Unless alternative livelihoods are already firmly in place, eradication of coca and opium poppy crops is counter-productive, according to a new WOLA study. Despite years of aggressive crop eradication efforts, overall coca and poppy production has remained robust, and cocaine and heroin prices have fallen sharply since the early 1980s. According to U.S. government estimates, the area under coca cultivation each year in the Andean region has hovered near 200,000 hectares for nearly two decades.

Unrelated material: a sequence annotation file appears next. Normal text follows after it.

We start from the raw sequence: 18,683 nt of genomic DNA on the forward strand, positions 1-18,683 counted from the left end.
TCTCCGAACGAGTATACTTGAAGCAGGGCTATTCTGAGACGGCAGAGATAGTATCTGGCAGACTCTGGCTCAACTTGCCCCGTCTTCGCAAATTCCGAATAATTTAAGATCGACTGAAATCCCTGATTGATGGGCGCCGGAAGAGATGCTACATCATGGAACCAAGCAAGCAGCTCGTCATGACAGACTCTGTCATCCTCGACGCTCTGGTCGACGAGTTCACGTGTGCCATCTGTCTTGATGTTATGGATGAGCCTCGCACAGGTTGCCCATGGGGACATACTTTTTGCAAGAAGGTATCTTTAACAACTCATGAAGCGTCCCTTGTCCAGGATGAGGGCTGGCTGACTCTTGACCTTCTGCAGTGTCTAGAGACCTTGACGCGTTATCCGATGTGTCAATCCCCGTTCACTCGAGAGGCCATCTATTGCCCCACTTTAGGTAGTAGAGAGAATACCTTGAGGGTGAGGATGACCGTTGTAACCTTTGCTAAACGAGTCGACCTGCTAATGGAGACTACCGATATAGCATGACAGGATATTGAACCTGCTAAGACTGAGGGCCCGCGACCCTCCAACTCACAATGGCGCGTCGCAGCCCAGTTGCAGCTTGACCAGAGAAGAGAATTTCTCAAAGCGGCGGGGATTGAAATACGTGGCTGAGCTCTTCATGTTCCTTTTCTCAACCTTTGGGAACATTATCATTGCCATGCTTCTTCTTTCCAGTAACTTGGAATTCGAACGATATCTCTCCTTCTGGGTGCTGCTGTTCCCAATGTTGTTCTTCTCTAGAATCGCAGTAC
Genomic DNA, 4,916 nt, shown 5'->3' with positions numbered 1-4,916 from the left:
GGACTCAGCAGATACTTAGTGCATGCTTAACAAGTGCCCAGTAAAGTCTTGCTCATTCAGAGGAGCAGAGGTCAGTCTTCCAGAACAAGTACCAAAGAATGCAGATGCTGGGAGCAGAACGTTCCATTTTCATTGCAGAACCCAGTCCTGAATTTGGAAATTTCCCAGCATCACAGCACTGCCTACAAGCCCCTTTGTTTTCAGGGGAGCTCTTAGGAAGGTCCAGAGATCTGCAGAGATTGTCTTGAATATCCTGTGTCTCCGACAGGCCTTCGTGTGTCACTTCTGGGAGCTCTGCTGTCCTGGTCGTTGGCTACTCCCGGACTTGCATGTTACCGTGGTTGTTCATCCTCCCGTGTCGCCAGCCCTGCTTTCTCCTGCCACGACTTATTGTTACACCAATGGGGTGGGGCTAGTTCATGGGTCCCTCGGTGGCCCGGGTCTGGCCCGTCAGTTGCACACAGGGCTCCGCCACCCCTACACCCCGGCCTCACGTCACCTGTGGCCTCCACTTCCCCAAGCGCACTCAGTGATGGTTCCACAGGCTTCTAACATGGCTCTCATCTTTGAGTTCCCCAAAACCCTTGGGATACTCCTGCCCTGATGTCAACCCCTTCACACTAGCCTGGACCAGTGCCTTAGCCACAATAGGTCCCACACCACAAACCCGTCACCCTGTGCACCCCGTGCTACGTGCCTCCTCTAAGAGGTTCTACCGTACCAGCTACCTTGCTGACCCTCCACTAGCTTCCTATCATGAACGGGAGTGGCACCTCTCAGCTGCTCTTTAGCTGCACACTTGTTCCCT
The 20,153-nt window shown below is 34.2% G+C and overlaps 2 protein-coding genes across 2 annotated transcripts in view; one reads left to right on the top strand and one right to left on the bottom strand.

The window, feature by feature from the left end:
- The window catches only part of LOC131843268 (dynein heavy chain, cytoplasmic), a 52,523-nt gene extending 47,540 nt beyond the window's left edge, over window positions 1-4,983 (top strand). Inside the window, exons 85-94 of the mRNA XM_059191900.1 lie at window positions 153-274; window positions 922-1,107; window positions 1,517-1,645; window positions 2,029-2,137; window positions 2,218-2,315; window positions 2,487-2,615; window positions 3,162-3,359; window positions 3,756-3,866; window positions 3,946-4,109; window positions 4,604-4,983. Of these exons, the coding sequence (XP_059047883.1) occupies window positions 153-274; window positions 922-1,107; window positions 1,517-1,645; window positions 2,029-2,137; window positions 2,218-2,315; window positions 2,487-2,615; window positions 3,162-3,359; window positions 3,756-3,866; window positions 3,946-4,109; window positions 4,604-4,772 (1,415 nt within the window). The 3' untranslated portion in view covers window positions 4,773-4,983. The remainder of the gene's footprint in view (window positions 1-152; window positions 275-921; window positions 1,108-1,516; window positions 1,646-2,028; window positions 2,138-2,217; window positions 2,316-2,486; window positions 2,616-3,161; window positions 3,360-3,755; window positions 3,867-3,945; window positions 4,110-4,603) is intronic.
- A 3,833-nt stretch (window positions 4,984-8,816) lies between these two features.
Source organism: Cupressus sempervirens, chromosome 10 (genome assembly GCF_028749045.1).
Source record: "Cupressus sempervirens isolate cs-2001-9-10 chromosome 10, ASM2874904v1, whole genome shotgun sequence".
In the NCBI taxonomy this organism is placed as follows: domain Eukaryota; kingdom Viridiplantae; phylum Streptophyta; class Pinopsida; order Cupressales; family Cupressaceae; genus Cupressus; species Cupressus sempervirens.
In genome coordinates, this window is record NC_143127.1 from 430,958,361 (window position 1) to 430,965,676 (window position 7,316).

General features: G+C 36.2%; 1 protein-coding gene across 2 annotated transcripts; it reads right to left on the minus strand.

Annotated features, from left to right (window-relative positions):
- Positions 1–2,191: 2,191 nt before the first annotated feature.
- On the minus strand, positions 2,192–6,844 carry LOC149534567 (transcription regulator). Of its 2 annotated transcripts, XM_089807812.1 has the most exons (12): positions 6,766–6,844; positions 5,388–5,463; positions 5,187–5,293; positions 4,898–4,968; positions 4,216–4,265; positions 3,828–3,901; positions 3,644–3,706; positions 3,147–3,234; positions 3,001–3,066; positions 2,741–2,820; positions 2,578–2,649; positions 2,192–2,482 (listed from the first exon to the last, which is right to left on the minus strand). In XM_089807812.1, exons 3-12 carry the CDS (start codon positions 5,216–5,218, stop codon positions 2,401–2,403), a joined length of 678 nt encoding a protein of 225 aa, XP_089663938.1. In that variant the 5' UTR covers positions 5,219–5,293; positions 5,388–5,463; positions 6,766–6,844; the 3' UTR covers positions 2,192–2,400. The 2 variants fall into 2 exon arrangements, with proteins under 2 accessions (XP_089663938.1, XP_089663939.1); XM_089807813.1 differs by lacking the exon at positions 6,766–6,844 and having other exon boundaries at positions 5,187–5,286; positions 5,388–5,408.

The new WOLA report, Development First, identifies ten lessons learned for promoting alternative livelihoods, based on decades of evidence in countries from Thailand and Burma to Afghanistan and the Andes. Among the lessons is that proper sequencing is crucial: development must come first. Also, development assistance should not be made contingent on the prior elimination of coca or poppy crops. As has been the case in Colombia, such policies deny aid to precisely those communities most dependent on growing crops for illicit markets and in greatest need of assistance. The fully-produced report and Spanish-language version will be released shortly.